The Nature of Natural Resources

Some examples of natural resources include the following:

Atmosphere which include air, wind;

Animals which comprises of wildlife, game reserves;

Land that comprises of Coal, fossil fuels, rock and mineral resources;

Plants of the forest;

Range and pasture;

Soils for agriculture and food;

Water resources that include, sea, oceans, lakes, groundwater, rivers and fishery;

Solar power of the sun energy.

Water Resources

Water covers 71% of the earth’s surface. Of this, 97.5% is the salty water of the oceans and only 2.5% is freshwater, most of which is locked up. The remaining freshwater is found in glaciers, lakes, rivers, wetlands, the soil, aquifers and atmosphere.

Ocean circulation patterns have a strong influence on climate and weather and, in turn, the food supply of both humans and other organisms. From 1961 to 2001 water demand doubled, agricultural use increased by 75%, industrial use by more than 200%, and domestic use more than 400%.

In the 1990s it was estimated that humans were using 40– 50% of the globally available freshwater in the approximate proportion of 70% for agriculture, 22% for industry and 8% for domestic purposes with total use progressively increasing. All life is impossible without water.

It is used for household purposes, irrigation, transport, for producing tidal energy etc. Water is also used in many industries like textiles, iron and steel, paper etc. Tides result in rise and fall of sea water (figure 1.0) which can be harnessed to produce electricity.

The Nature of Natural Resources
Figure: Ocean an example of a natural water resource Water as a resources have the following importance;

Around 71% of the earth’s surface is covered with water. All life is impossible without it. It is used for household purposes, irrigation, transport, for producing tidal energy etc.

Water is also used in many industries like textiles, iron and steel, paper etc.

Tides result in rise and fall of sea water which can be harnessed to produce electricity.

Sun Energy Resources

The Sun’s energy, stored by plants which are the primary producers during photosynthesis, passes through the food chain to other organisms to ultimately power all living processes.

Since the industrial revolution the concentrated energy of the sun stored in fossilized plants as fossil fuels has been a major driver of technology which, in turn, has been the source of both economic and political power.

Other importance of the sun energy resources are;

Whenever we look around, we are able to see because of light. The sun is the major source of light on earth.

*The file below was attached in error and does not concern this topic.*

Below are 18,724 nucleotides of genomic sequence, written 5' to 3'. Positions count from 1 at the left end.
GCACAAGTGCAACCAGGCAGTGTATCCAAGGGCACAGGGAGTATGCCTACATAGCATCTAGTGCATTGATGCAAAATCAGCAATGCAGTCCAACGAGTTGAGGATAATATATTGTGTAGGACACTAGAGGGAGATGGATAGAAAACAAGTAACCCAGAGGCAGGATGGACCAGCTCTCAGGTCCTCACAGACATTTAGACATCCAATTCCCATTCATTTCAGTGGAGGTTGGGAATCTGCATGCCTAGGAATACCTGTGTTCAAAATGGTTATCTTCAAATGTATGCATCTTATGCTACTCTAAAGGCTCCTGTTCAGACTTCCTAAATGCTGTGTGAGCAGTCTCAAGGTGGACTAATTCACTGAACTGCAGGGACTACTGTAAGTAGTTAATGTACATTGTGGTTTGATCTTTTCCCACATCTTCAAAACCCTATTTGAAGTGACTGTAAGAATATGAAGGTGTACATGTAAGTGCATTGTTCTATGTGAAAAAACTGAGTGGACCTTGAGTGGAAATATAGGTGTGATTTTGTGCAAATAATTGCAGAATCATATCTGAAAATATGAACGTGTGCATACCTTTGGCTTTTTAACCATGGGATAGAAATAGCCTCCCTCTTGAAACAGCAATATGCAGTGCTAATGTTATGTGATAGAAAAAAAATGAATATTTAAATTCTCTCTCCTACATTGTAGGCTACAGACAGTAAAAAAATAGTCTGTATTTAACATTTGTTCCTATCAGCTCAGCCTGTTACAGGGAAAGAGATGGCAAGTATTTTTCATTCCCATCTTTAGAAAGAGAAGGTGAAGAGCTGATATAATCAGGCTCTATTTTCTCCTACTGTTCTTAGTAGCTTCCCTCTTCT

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The process of photosynthesis also needs light. Animals also need light to move about and to locate their food.

Sunlight can be converted into energy called solar energy.

Land Resources

Land is fundamental to the operations of the biosphere and biodiversity. Alterations in the relative proportions of land is dedicated to urbanization, agriculture, forest, woodland, grassland and pasture have a marked effect on the global water, carbon and nitrogen biogeochemical cycles and this can impact negatively on both natural and human systems.

The major sustainability benefits of land are accruing from sustainable parks and gardens, and green cities.

Figure: Rainforests as natural resources on land often have a great deal of biodiversity with many plant and animal species.

The following are the importance of land as a natural resource;

The most important use of land to man is that it provides space for work. All activities of man take place on land whether it is agriculture, transport, industry, housing, mining etc.

Most of the passengers and goods are transported by land transportation.

Land provides a large number of minerals like coal, petroleum, iron, copper, gold, mica etc.

Rock and Mineral Resources

Rock and mineral resources have a wide variety of uses and play a huge role in our lives. Minerals which people need include, calcium, phosphorus, sulfur, copper, fluoride, iron, and zinc.

Coal, oil and natural gas provide us with almost all of the energy we use to produce light, heat and run our world. Minerals are ingredients in almost all of the products we use from fertilizer to plastics, toothpaste, knives and cutleries.

Minerals are common ingredients in pigments. In fact, some of the earliest uses of minerals were as pigments. Minerals also play an important role in the processing of materials.

The Table below shows the nature, their uses of natural rock and mineral resources.

Table: The nature of natural rock and mineral resources and their uses

ResourceCharacteristics Exploited and Uses
CoalUsed as a fuel because they are flammable. The oils and tars produced from coal processing are re-processed into a variety of organic solvents and compounds such as plastics, motor fuel, photo developer, perfume, medicine, and sugar substitute.
Oil/Natural GasOil and natural gas are used as fuels and ingredients in the chemical industry to produce petroleum based products notably plastics.
ClayUsed to make pottery and bricks.

It is a mineral consisting of Barium Sulphate which is used in oil to weigh down the oil and prevent gushers, filler in paint, glass, toothpaste.